As the series progresses, so does Simpson’s character narrative. His dismissive head nods, quintessential to celebrities, his empty threats of committing suicide, his scowling demeanour and impatient nature show the utter confusion and hatred brewing inside O.J. He is no longer fighting to defend himself. It is a fight that is taking place inside his conscience and Cuba Gooding jr. does an exceptional job of bringing that pain to the surface.
3. Sterling K. Brown as Christopher Darden
Brown had us at “I vote babe” when he called the radio show hosting Marcia Clark: Bitch or Babe? His incredible support towards his co-worker during her times of distress is unparalleled. But Brown’s Darden is much more than being Marcia’s mere supporter. Bold and seething for justice, Darden is absolutely antithetical to Vance’s Johnnie Cochran. While Cochran wants to use the situation to bring in racial politics, Darden is brave enough to voice his contempt towards the likes of Cochran at the end of the verdict.
Brown’s incredible potential and prowess as an actor is palpable at the sheer vulnerability he presents even via his silence and blank stares. He is tormented by his inability to aid the situation. He is brimming with words but somehow remains restrained which adds to the cutthroat tension in the series.
2. Courtney B. Vance as Johnnie Cochran
You might not like Johnnie by the end of the series but his pervading impact is undeniable. He starts the conversation about the broader reality involving racial relations. While it might be difficult to comprehend his cynicism at first as well as his motive to transform a homicide case into a debate about racism and politics, the backstory behind Johnnie being humiliated by a white cop in front of his family is harrowing. The rage, agony and humiliation culminate into a terrifying hatred and cunning shrewdness that drives Johnnie. And Vance is incredible in his role.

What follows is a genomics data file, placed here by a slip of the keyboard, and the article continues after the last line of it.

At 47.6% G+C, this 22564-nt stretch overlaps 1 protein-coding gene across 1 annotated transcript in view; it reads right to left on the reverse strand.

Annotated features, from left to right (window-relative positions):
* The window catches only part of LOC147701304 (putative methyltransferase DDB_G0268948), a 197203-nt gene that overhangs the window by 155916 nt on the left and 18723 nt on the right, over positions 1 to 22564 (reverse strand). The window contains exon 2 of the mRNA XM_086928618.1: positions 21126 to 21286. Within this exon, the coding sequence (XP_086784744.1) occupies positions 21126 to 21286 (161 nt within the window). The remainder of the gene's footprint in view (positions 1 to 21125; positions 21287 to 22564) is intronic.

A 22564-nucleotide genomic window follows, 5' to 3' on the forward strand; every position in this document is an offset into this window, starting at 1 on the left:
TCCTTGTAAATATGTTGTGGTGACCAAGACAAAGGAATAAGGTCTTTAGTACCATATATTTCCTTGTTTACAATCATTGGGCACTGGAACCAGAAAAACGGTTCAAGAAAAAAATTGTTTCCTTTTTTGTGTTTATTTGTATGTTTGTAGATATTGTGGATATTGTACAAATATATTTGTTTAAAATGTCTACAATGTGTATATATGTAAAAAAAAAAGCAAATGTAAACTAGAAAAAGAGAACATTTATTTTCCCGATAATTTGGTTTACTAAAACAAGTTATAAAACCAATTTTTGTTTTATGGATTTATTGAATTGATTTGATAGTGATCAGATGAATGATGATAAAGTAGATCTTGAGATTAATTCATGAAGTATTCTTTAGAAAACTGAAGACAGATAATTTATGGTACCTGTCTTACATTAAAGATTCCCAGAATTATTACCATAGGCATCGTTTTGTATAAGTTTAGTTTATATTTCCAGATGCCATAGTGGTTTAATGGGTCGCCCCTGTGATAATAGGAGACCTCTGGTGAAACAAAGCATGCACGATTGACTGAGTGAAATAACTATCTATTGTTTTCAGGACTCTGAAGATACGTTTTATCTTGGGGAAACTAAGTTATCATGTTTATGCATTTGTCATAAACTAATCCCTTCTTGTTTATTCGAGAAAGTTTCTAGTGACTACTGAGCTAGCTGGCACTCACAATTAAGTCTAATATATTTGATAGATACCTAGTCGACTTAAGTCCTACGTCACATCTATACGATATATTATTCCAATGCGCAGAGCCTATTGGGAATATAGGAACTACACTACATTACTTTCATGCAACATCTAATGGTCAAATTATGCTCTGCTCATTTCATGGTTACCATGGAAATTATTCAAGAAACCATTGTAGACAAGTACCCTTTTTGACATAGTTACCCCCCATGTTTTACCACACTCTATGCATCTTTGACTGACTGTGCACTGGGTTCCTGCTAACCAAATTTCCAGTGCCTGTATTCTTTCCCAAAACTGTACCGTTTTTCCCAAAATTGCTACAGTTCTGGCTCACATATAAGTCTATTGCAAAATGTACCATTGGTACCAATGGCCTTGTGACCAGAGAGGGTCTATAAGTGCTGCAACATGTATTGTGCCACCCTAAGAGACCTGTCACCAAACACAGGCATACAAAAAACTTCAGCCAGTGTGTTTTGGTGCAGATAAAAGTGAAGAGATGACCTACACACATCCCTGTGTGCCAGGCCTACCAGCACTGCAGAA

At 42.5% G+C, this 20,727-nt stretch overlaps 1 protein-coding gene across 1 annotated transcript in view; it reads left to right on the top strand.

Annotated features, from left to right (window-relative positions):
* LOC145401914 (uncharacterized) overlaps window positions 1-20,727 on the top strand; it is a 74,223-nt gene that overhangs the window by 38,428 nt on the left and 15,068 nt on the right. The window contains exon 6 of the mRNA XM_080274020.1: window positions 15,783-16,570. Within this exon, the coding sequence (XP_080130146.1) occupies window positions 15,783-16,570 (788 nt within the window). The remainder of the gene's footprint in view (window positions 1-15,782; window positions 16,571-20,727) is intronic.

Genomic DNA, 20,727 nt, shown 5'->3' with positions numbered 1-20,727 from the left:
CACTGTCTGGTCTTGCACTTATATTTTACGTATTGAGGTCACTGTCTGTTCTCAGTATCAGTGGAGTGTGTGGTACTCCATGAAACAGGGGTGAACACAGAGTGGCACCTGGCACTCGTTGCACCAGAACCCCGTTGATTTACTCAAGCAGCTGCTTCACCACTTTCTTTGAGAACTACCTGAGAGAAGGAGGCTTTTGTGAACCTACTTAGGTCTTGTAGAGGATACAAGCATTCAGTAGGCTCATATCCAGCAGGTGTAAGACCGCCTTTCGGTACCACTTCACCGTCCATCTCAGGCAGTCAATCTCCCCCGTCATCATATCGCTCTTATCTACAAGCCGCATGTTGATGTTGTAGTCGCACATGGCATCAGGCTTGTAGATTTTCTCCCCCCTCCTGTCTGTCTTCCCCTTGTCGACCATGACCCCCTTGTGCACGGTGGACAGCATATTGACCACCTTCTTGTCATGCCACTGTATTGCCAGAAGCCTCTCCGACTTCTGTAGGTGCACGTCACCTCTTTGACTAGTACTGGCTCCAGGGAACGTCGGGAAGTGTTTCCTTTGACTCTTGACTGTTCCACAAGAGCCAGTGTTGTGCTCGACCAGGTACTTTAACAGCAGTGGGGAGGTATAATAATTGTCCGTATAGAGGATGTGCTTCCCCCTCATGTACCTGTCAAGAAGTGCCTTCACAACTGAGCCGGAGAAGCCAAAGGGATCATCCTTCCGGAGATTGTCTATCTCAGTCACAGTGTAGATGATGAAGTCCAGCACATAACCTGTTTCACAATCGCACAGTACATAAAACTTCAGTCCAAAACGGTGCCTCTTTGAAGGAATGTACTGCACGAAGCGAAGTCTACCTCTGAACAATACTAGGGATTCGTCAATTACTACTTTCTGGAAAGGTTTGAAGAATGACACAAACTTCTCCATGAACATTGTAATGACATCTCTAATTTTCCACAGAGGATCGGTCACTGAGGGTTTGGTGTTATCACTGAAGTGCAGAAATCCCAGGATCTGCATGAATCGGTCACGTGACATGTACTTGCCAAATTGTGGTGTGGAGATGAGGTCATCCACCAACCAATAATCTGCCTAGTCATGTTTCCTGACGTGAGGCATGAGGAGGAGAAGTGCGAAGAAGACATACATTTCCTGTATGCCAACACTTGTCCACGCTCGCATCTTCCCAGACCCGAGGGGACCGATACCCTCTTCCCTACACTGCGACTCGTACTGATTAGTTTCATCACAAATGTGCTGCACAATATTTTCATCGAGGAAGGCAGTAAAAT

He is stellar in his portrayal of the self-indulgent attorney who knows what he is doing. He takes down Marcia and her team strategically, never losing his footing or calm. To see Vance depict the smooth-talking soothsayer who hides within himself the burning rage against blatant racism plaguing the country is an absolute delight. If Marcia is the gendered lens, he provides a look into the racial politics and starts a very important and necessary conversation regarding the same.
1. Sarah Paulson as Marcia Clark
Nobody but Sarah Paulson could have pulled off the character of Marcia Clark and with such a compelling attitude. Paulson is powerful, angry and frustrated. She is a single mother trying to balance the weight of the world on her shoulders while being plagued by a divorce. She is clearly affected by how O.J.‘s fame helps him get away with his brutal assault of his wife. She wants justice for Nicole but, somewhere deep inside, it is a personal battle.
It is a personal battle for black people, for the rioters, for the mobs on the road as much as it is for Marcia. She is appalled by how the justice system fails Nicole.
Marcia’s nudes are leaked and she is defamed. Paulson adds unthinkable vulnerability and raw emotions to the character, making her human. She is incredibly strong as the prosecutor who is crumbling beneath the iron-tight professional facade. She is formidable in the courtroom and becomes the epitome of the gendered lens in the series, bringing the culmination of rage, discrimination and pure fury towards the fragile justice system.